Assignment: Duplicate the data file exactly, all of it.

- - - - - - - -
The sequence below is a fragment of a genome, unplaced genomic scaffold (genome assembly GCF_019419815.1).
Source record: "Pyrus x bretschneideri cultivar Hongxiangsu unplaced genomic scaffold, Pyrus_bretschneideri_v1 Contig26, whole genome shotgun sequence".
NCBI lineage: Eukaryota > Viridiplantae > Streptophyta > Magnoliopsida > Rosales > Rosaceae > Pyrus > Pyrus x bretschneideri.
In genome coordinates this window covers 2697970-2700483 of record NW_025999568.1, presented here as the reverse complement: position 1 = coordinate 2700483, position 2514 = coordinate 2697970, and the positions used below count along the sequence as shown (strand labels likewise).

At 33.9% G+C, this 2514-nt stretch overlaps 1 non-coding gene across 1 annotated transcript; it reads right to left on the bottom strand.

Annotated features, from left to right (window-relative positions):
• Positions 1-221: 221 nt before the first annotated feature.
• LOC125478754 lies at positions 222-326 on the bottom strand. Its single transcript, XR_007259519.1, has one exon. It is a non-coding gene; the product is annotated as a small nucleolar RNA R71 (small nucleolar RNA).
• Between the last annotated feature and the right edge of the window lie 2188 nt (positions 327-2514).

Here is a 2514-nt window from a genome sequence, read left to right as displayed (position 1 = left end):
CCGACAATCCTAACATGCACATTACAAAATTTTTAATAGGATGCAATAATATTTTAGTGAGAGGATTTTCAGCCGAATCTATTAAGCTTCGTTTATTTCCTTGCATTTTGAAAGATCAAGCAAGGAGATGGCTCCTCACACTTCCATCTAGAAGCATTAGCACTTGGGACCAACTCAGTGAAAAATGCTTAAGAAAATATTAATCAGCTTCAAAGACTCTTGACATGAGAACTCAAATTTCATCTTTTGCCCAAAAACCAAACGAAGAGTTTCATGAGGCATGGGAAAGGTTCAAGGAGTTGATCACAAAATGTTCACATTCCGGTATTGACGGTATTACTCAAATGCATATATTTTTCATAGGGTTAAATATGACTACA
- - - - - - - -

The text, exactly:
The sequence below is a fragment of a genome, unplaced genomic scaffold (genome assembly GCF_019419815.1).
Source record: "Pyrus x bretschneideri cultivar Hongxiangsu unplaced genomic scaffold, Pyrus_bretschneideri_v1 Contig26, whole genome shotgun sequence".
NCBI lineage: Eukaryota > Viridiplantae > Streptophyta > Magnoliopsida > Rosales > Rosaceae > Pyrus > Pyrus x bretschneideri.
In genome coordinates this window covers 2697970-2700483 of record NW_025999568.1, presented here as the reverse complement: position 1 = coordinate 2700483, position 2514 = coordinate 2697970, and the positions used below count along the sequence as shown (strand labels likewise).

At 33.9% G+C, this 2514-nt stretch overlaps 1 non-coding gene across 1 annotated transcript; it reads right to left on the bottom strand.

Annotated features, from left to right (window-relative positions):
• Positions 1-221: 221 nt before the first annotated feature.
• LOC125478754 lies at positions 222-326 on the bottom strand. Its single transcript, XR_007259519.1, has one exon. It is a non-coding gene; the product is annotated as a small nucleolar RNA R71 (small nucleolar RNA).
• Between the last annotated feature and the right edge of the window lie 2188 nt (positions 327-2514).

Here is a 2514-nt window from a genome sequence, read left to right as displayed (position 1 = left end):
CCGACAATCCTAACATGCACATTACAAAATTTTTAATAGGATGCAATAATATTTTAGTGAGAGGATTTTCAGCCGAATCTATTAAGCTTCGTTTATTTCCTTGCATTTTGAAAGATCAAGCAAGGAGATGGCTCCTCACACTTCCATCTAGAAGCATTAGCACTTGGGACCAACTCAGTGAAAAATGCTTAAGAAAATATTAATCAGCTTCAAAGACTCTTGACATGAGAACTCAAATTTCATCTTTTGCCCAAAAACCAAACGAAGAGTTTCATGAGGCATGGGAAAGGTTCAAGGAGTTGATCACAAAATGTTCACATTCCGGTATTGACGGTATTACTCAAATGCATATATTTTTCATAGGGTTAAATATGACTACA